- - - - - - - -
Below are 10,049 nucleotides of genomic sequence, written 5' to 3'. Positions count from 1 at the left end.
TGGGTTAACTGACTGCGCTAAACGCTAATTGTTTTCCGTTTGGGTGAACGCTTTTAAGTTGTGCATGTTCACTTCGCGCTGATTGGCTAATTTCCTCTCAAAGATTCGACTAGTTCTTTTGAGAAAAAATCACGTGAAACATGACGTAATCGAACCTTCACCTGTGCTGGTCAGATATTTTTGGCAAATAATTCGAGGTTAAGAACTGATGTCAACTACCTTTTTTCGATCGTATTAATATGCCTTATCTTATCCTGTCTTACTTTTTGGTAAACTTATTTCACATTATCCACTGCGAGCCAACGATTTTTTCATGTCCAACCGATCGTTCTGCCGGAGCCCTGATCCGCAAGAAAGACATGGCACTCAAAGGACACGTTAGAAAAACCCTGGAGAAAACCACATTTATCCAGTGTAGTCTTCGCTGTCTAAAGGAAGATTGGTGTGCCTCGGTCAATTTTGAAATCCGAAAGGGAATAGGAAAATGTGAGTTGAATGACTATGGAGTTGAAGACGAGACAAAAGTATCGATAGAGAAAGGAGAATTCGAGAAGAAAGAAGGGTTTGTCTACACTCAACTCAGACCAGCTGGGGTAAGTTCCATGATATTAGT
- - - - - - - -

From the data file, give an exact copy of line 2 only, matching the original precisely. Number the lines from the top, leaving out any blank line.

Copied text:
TGGGTTAACTGACTGCGCTAAACGCTAATTGTTTTCCGTTTGGGTGAACGCTTTTAAGTTGTGCATGTTCACTTCGCGCTGATTGGCTAATTTCCTCTCAAAGATTCGACTAGTTCTTTTGAGAAAAAATCACGTGAAACATGACGTAATCGAACCTTCACCTGTGCTGGTCAGATATTTTTGGCAAATAATTCGAGGTTAAGAACTGATGTCAACTACCTTTTTTCGATCGTATTAATATGCCTTATCTTATCCTGTCTTACTTTTTGGTAAACTTATTTCACATTATCCACTGCGAGCCAACGATTTTTTCATGTCCAACCGATCGTTCTGCCGGAGCCCTGATCCGCAAGAAAGACATGGCACTCAAAGGACACGTTAGAAAAACCCTGGAGAAAACCACATTTATCCAGTGTAGTCTTCGCTGTCTAAAGGAAGATTGGTGTGCCTCGGTCAATTTTGAAATCCGAAAGGGAATAGGAAAATGTGAGTTGAATGACTATGGAGTTGAAGACGAGACAAAAGTATCGATAGAGAAAGGAGAATTCGAGAAGAAAGAAGGGTTTGTCTACACTCAACTCAGACCAGCTGGGGTAAGTTCCATGATATTAGT